The intention behind introduction of provisions of section 40A(3) of the Act was two- fold –
1. Firstly, putting a check on trading transactions with a mind to evade the liability to tax on income earned out of such transaction and
2. Secondly, to inculcate the banking habits amongst the business community.
The provision was directly related to curb the evasion of tax and inculcating the banking habits. The consequence, which were to befall on account of non- observation of section 40A(3) must have nexus to the failure of such object. Provisions of Section 40A(3) are thus not absolute. The genuineness of the transaction, it being free from vice of any device of evasion of tax is a relevant consideration to protect the assessee from the vigours of this section.
The payment by crossed cheque or crossed bank draft is insisted to enable assessing authority to ascertain whether the payment was genuine or whether it was out of the income from disclosed sources. Thus, the genuine and bona fide transactions, where the identity of the payee is established, are taken out of the sweep of the section. Incase, the payee insists for payments in cash, the identity of the payee is not in doubt and AO does not disputed the genuineness of the transaction, then the same may not be subject to the vigours of Section 40A(3).
The Department may require the assessee to prove the commercial expediency for making payments in cash. This test of commercial expediency should be judged from the view point of the businessman and not from the view point of the revenue. The expression “commercial expediency” has been explained by their Lordships of the Hon’ble Apex court in the case of S.A. Builders Ltd. v. CIT (Appeals) in which it was held that the expression “commercial expediency” is an expression of wide import and includes such expenditure as a prudent businessman incurs for the purpose of business.
The Hon’ble apex court in the case of Attar Singh Gurmukh Singh v. ITO while considering the constitutional validity of Section 40A(3) has also explained the reasons behind introduction of this provision. Various High Courts in the following cases have also taken the view that where the payment is genuine, there cannot be denial of deduction of genuine and bona fide business expenditure merely because the assessee could not make the payment as provided in Section 40A(3):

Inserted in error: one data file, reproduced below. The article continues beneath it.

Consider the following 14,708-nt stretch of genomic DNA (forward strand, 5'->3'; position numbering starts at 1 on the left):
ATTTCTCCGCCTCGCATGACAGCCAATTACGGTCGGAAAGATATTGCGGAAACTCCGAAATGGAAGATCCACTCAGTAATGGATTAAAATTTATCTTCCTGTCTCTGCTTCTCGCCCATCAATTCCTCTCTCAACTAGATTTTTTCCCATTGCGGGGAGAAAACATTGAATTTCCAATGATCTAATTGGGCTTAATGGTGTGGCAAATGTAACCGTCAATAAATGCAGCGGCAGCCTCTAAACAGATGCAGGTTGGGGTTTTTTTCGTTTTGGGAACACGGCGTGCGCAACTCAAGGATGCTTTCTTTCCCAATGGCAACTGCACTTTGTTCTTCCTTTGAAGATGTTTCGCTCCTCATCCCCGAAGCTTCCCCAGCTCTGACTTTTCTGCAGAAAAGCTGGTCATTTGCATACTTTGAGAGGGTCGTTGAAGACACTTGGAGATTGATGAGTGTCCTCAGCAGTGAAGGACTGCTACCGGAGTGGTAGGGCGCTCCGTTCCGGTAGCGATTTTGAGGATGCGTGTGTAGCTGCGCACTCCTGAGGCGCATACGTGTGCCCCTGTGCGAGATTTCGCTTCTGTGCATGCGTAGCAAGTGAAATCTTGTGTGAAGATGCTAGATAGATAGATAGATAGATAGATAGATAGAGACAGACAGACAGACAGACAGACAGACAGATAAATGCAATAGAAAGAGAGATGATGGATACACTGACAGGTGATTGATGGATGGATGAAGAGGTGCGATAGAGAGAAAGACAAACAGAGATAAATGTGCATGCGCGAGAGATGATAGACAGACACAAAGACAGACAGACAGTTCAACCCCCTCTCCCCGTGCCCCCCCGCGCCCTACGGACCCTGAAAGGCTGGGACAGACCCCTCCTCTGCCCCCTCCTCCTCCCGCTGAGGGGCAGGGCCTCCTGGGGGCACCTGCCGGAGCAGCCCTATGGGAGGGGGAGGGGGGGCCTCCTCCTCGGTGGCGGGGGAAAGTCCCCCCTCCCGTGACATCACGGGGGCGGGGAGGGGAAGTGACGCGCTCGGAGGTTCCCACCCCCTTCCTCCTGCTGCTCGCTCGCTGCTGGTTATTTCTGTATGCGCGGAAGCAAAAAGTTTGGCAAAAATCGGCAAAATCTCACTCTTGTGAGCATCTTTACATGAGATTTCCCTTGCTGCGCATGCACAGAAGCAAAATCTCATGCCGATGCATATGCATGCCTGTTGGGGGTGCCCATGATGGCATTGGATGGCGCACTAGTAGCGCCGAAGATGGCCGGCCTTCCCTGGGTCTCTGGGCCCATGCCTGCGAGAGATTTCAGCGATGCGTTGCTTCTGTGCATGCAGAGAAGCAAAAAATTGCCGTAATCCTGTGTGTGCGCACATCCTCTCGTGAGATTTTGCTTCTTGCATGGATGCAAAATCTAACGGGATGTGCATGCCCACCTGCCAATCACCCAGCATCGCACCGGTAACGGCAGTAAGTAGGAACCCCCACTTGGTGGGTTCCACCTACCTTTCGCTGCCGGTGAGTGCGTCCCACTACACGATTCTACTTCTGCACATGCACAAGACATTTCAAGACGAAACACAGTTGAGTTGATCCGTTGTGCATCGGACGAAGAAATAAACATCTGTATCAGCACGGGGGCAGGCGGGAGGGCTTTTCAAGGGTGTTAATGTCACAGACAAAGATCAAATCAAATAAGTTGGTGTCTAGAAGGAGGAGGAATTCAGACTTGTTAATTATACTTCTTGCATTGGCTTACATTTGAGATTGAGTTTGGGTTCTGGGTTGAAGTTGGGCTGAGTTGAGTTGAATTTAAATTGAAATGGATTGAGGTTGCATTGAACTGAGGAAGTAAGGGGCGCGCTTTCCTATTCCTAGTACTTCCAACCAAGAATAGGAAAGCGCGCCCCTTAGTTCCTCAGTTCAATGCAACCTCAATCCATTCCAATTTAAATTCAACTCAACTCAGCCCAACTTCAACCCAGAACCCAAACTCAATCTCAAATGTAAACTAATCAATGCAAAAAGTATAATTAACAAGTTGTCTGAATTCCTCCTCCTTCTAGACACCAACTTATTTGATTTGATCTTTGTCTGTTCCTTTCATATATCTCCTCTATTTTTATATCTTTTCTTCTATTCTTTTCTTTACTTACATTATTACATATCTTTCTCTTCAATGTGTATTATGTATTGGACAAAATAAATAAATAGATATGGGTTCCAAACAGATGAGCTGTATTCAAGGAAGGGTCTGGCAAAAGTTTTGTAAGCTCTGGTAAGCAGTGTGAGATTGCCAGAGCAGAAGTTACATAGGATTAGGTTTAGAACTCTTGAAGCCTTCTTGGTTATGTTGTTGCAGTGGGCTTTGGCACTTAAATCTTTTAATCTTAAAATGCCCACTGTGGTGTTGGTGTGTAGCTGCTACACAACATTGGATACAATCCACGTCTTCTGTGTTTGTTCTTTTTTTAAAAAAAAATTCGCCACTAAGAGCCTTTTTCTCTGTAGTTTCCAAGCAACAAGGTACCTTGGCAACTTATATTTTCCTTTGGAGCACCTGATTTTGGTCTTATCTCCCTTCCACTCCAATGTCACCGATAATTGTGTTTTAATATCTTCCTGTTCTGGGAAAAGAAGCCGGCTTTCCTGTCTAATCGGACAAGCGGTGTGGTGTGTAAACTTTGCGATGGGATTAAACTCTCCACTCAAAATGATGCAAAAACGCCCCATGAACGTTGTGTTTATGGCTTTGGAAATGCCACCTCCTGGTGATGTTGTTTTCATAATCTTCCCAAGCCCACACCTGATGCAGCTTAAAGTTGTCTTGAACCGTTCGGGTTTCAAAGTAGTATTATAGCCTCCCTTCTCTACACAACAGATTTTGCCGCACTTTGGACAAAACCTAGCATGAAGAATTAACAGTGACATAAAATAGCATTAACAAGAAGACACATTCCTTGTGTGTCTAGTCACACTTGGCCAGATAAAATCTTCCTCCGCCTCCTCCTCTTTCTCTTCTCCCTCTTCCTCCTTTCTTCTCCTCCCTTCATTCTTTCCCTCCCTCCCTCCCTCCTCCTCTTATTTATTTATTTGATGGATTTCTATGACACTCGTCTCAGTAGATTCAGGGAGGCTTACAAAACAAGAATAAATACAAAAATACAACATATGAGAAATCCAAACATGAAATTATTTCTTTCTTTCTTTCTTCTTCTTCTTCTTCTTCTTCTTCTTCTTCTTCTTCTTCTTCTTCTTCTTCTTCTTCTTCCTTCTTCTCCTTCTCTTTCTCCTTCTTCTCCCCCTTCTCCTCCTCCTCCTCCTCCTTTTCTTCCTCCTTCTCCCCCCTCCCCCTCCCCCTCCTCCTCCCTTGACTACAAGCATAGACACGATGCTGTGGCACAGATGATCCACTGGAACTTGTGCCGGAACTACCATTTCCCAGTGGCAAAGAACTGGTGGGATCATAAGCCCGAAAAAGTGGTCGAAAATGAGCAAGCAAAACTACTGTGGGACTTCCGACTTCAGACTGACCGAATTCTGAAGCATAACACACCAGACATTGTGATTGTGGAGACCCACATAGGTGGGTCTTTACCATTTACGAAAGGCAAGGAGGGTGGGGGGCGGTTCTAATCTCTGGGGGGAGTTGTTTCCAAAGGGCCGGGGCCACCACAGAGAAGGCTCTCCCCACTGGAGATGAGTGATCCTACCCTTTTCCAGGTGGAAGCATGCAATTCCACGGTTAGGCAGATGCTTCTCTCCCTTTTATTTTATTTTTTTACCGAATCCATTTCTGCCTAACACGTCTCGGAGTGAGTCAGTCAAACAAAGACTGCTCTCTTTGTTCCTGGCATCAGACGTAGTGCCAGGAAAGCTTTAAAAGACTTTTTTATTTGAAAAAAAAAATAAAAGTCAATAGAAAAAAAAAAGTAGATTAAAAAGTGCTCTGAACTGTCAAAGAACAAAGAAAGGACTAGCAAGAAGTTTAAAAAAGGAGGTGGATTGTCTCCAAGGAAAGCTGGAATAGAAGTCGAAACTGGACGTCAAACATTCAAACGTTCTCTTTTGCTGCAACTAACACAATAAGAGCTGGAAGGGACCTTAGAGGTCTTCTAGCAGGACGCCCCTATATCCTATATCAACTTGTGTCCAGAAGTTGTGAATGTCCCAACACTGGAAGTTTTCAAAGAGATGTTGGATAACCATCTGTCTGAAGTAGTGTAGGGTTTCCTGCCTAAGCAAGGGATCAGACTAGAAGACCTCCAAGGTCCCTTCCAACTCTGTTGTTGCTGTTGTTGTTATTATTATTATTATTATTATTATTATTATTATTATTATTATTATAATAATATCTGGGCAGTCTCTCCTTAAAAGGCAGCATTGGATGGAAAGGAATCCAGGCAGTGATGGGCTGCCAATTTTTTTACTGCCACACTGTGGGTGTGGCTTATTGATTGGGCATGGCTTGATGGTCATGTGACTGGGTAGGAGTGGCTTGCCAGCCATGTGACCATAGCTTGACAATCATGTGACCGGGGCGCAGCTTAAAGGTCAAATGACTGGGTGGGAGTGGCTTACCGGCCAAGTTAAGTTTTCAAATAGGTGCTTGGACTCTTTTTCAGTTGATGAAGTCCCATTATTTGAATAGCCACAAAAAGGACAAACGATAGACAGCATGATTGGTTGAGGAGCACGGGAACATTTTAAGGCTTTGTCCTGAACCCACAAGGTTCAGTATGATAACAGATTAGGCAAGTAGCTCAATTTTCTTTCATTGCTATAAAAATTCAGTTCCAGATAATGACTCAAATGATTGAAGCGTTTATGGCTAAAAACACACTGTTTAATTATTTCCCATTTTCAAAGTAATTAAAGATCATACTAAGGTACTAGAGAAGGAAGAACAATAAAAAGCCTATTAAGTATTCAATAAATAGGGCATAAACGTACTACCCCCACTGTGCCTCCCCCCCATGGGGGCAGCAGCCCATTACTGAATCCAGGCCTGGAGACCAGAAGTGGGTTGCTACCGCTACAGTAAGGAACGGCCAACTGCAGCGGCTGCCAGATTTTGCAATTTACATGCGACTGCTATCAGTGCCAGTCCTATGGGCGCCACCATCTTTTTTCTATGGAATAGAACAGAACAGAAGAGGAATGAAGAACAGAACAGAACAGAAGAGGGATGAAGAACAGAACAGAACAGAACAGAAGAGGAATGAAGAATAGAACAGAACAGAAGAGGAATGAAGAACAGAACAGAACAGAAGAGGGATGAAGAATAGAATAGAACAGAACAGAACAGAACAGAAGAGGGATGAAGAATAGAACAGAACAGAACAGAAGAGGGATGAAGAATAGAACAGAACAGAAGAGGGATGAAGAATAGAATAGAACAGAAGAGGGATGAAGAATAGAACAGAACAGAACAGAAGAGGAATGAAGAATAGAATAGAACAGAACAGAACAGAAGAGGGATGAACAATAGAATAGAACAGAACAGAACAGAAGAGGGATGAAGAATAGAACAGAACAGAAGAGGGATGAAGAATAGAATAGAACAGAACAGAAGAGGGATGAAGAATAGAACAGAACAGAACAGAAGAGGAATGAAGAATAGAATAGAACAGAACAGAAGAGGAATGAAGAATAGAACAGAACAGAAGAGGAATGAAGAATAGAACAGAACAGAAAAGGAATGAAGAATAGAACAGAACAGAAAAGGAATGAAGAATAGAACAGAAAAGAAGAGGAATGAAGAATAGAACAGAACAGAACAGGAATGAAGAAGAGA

(a) CIT v. Rhydburg Pharmaceuticals Ltd. ;
(b) Girdharilal Goenka v. CIT ;
(c) CIT v. Chaudhary and Co. ;
(d) Shri Mahabir Industries v. CIT ;
(e) CIT v. Chrome Leather Co. P. Ltd. ;
(f) CIT v. Mrinalini V. Sarabhai ; and
(g) Walford Transport (Eastern India) Ltd. v. CIT .
As per article 265 of the Constitution of India, no tax shall be levied or collected except by authority of law. Such dictum of the Constitution would necessarily exclude any interpretation of the statute that would result in denial of deduction of genuine business expenditure and consequent undue enrichment of the exchequer. In the case of K.P. Varghese v. ITO, The Hon’ble Apex Court held that the onus of establishing that the conditions of taxability are fulfilled is always on the Revenue and the statutory provisions must be construed so that absurdity and mischief may be avoided.
Hence incase cash payments are made to directors, it may be considered as a genuine and bona fide transaction as the director to whom the payment was made is clearly identifiable. The same was held in the case of SHREENATH COMMERCIAL & FINANCIAL PVT LTD Vs ITO WARD-4(1)(3), AHMEDABAD [2023-VIL-109-ITAT- AHM]. The same analogy can be applied to payment made to uneducated and unorganized laborer’s, contractors, etc.